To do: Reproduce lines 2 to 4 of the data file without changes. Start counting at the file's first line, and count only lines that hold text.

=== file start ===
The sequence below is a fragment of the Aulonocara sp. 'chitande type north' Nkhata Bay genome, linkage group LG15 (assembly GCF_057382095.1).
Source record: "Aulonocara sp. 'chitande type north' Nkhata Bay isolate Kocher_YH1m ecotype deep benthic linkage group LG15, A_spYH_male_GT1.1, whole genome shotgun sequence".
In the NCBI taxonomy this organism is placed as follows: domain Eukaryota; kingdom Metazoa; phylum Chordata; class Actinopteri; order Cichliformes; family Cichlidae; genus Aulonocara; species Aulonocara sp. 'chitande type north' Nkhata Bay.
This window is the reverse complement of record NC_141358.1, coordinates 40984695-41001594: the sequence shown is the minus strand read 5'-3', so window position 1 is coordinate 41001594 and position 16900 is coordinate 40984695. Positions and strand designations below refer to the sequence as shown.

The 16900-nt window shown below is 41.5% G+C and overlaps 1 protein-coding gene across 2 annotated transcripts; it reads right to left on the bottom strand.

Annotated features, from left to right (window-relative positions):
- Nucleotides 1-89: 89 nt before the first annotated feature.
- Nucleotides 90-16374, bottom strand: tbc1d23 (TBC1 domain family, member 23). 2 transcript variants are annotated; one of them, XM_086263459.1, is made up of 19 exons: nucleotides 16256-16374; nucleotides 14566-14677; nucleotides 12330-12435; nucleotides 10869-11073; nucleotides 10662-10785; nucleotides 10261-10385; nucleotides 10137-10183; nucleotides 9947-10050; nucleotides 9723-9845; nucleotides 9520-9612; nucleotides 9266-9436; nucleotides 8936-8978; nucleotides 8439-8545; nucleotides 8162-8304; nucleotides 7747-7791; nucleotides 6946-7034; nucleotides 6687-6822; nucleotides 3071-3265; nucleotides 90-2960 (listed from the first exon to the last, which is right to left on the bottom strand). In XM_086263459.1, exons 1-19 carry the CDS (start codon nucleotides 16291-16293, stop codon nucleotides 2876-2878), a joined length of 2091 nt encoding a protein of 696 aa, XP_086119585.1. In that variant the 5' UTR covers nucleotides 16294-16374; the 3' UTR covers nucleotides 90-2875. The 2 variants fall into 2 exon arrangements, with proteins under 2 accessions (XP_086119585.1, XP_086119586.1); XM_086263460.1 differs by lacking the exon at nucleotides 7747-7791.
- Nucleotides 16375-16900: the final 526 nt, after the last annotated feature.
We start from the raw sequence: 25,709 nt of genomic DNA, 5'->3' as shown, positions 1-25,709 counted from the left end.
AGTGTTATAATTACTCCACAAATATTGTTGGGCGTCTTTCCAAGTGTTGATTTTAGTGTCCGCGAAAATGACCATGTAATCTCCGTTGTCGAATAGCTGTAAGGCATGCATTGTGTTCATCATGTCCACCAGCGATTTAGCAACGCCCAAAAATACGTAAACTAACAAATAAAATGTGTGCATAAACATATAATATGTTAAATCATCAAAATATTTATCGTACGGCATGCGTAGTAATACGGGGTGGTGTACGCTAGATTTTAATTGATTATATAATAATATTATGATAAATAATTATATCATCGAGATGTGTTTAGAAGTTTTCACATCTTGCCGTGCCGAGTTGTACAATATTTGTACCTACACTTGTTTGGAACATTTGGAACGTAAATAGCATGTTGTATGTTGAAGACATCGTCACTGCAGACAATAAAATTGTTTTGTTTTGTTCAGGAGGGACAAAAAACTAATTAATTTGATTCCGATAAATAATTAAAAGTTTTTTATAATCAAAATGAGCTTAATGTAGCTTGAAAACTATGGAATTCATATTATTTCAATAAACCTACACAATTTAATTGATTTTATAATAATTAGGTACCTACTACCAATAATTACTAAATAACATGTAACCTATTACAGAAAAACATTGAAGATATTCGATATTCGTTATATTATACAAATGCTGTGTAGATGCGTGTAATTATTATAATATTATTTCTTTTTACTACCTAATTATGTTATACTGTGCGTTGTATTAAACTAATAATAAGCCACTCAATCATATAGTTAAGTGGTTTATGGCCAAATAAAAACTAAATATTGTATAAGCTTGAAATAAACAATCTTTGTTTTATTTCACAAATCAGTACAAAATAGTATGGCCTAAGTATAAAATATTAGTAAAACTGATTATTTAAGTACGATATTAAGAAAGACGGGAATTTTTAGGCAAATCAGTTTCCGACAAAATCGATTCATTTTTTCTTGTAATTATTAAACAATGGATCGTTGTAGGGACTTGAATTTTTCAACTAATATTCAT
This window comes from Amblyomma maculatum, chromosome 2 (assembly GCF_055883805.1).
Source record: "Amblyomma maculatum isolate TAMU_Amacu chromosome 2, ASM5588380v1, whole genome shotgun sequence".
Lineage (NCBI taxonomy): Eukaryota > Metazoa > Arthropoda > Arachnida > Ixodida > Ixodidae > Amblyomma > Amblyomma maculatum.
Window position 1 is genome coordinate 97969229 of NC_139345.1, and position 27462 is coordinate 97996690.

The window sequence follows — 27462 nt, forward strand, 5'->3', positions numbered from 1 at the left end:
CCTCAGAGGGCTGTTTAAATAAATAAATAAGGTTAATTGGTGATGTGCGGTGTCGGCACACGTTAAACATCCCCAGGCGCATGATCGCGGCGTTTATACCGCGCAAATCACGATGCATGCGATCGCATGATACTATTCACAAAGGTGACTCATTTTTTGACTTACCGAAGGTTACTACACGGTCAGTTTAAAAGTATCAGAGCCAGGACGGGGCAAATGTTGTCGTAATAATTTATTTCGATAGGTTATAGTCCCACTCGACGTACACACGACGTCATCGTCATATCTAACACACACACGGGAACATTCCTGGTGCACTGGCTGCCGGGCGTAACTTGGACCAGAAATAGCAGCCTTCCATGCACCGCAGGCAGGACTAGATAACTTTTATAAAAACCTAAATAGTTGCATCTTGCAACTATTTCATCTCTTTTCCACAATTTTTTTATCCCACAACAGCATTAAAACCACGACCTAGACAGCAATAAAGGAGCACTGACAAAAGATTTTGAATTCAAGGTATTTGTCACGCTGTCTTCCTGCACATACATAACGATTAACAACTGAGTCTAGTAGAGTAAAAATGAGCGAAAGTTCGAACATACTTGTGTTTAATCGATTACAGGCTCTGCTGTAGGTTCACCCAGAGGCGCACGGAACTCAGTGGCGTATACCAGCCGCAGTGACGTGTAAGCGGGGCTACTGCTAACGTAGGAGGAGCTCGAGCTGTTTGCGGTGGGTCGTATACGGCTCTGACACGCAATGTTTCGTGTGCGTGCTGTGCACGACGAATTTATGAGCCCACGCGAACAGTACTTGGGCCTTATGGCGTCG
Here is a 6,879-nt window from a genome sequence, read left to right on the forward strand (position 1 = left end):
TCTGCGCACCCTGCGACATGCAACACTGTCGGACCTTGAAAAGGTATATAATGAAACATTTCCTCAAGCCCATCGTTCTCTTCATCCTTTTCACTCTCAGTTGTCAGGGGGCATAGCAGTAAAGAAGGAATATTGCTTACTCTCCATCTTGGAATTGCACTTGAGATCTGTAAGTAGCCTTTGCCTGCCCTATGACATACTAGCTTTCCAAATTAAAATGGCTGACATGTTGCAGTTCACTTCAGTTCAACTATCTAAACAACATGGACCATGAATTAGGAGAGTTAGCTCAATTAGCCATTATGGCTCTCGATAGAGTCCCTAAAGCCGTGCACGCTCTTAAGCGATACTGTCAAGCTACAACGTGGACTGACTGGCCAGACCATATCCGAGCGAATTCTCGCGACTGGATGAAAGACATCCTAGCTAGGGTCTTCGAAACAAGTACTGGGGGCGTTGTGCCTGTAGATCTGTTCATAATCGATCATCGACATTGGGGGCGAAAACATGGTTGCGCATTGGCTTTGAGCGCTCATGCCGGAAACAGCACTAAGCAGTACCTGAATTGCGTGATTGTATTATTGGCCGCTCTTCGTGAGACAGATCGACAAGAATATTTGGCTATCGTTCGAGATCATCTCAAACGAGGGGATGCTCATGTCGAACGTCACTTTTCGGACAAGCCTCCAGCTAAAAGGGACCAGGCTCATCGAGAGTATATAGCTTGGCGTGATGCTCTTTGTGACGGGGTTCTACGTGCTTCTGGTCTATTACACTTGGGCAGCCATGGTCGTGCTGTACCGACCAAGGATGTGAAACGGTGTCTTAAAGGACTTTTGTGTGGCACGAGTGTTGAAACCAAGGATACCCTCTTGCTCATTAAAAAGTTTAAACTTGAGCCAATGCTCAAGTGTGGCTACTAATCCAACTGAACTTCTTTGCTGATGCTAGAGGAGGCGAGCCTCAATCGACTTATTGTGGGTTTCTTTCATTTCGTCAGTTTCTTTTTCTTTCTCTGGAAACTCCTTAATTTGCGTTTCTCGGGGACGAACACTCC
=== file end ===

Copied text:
Source record: "Aulonocara sp. 'chitande type north' Nkhata Bay isolate Kocher_YH1m ecotype deep benthic linkage group LG15, A_spYH_male_GT1.1, whole genome shotgun sequence".
In the NCBI taxonomy this organism is placed as follows: domain Eukaryota; kingdom Metazoa; phylum Chordata; class Actinopteri; order Cichliformes; family Cichlidae; genus Aulonocara; species Aulonocara sp. 'chitande type north' Nkhata Bay.
This window is the reverse complement of record NC_141358.1, coordinates 40984695-41001594: the sequence shown is the minus strand read 5'-3', so window position 1 is coordinate 41001594 and position 16900 is coordinate 40984695. Positions and strand designations below refer to the sequence as shown.